China Mulls Creating an East Asia Centric CBDC Platform
Central bank digital currencies (CBDCs) have been the talk of the industry since last year, when significant efforts from several countries were announced. While some efforts, like the Venezuelan Petro, seemed poised to fail from the start, there are still a handful of ambitious projects that could change the way money works forever.
At the helm of this effort is, of course, China, with its various pilot projects and government support for launching a national digital currency. And while the governor of the People’s Bank of China (PBoC), Yi Gang, said that there was “no timetable” for the release of the digital yuan, the public remained confident that it could see the light of day as soon as this year.
However, a new current has appeared in the vast sea that is China, overshadowing the upcoming digital yuan with something much more ambitious.
According to a report from Nikkei Asian Review, China is considering launching a pan-Asian digital currency that would rival Libra, a proposed stablecoin project from Facebook.
During the meeting of the Chinese People’s Political Consultative Conference, one of the most influential advisory bodies within the government, ten members reportedly proposed a plan to create a digital currency consisting of the Chinese yuan, the Japanese yen, the South Korean won, and the Hong Kong Dollar.
The proposal bears a lot of weight due to the importance of the Chinese People’s Political Consultative Conference (CPPCC). The body is made up of representatives from various industries in the country and is held on the sidelines of the National People’s Congress. Some of the members that initiated the proposal are also significantly influential figures—Neil Shen, one of the ten members, is the co-founder of leading Chinese travel services provider Ctrip and one of the top venture capital investors in the country with a personal fortune of over $1.6 billion.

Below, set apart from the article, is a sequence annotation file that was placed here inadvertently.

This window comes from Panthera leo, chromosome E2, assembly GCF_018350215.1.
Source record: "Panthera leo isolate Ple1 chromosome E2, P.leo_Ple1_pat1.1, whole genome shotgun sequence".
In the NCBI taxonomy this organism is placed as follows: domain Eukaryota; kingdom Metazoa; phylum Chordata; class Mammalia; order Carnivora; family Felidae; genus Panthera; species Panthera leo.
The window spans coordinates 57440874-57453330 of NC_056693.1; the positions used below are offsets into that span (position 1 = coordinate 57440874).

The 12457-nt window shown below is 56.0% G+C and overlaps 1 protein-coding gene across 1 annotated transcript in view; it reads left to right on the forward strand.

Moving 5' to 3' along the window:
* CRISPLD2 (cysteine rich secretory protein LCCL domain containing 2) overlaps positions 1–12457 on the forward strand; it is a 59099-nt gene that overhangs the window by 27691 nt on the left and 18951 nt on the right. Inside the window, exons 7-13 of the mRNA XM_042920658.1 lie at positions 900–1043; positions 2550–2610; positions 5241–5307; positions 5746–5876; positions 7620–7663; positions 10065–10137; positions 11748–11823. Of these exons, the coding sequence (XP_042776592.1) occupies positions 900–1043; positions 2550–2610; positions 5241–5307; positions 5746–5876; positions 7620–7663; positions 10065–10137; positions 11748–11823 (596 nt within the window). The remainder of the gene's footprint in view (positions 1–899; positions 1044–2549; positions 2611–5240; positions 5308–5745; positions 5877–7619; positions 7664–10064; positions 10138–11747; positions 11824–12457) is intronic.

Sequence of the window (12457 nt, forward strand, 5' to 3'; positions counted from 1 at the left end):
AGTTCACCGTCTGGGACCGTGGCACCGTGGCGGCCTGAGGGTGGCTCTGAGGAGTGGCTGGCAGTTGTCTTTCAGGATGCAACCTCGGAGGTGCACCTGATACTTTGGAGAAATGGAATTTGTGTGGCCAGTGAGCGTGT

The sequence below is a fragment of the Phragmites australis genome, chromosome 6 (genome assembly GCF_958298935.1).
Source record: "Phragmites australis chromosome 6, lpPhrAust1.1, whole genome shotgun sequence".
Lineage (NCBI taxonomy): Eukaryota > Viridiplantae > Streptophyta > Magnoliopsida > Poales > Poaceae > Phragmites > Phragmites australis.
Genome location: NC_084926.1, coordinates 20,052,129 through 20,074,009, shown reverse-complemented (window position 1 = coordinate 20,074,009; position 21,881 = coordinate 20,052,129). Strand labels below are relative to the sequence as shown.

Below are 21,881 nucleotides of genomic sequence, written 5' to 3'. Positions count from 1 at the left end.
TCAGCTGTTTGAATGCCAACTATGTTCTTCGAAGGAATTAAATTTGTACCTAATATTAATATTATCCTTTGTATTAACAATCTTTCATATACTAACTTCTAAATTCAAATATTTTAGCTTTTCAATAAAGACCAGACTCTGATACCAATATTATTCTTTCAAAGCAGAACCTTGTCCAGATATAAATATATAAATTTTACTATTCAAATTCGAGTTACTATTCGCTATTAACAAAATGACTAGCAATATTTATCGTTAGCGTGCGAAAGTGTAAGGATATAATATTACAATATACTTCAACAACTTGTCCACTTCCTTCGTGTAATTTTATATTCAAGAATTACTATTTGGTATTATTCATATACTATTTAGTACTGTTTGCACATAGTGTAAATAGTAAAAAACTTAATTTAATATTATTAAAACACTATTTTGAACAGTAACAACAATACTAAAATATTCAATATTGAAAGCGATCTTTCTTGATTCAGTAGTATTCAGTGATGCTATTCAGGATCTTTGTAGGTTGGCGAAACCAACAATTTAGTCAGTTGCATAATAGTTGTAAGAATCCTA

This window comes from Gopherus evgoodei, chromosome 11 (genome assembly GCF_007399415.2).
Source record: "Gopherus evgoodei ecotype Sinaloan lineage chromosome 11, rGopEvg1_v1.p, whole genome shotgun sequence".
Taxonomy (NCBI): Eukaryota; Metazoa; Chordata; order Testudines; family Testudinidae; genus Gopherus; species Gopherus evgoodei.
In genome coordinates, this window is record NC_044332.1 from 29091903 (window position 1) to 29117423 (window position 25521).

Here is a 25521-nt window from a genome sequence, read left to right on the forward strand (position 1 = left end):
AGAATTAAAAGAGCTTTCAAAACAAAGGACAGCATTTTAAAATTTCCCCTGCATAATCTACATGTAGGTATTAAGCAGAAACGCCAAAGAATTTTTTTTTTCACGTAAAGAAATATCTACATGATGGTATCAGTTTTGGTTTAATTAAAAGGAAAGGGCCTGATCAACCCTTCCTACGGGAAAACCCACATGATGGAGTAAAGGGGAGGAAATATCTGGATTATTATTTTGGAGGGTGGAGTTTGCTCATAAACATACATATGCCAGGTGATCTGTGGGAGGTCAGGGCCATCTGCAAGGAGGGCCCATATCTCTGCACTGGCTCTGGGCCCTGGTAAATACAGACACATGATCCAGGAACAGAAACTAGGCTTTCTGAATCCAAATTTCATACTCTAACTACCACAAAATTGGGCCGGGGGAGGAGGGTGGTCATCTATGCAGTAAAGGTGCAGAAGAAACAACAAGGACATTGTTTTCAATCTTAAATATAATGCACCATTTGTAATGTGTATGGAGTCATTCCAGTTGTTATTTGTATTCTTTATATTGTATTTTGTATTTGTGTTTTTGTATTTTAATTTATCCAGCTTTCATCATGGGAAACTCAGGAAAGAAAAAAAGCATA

Henry Tang, a former Hong Kong politician and a civil servant who served as chief secretary, the special administrative region’s second highest position, also backed the proposal calling on the private sector to take the reins on CBDC development.
The regional cryptocurrency will be backed by a basket of four currencies, with the rations of endorsement determined by the economic scale of the associated countries, Nikkei Asian Review explained. This means that the Chinese yuan could account for more than 60% of the backing, while the Japanese yen would account for only 20%.
A cross-border payments network between digital wallets would also be created under the proposed plan, enabling businesses to transact with the pan-Asian digital currency. Advocates of the newly proposed digital currency said that, when combined with the network, it would help expand international trade and lessen the risk of foreign exchange volatility.
While we are yet to see whether the plan actually comes to fruition, it’s safe to say that it’s in line both with China’s digital yuan plans and its efforts to facilitate a free trade agreement with Japan and South Korea.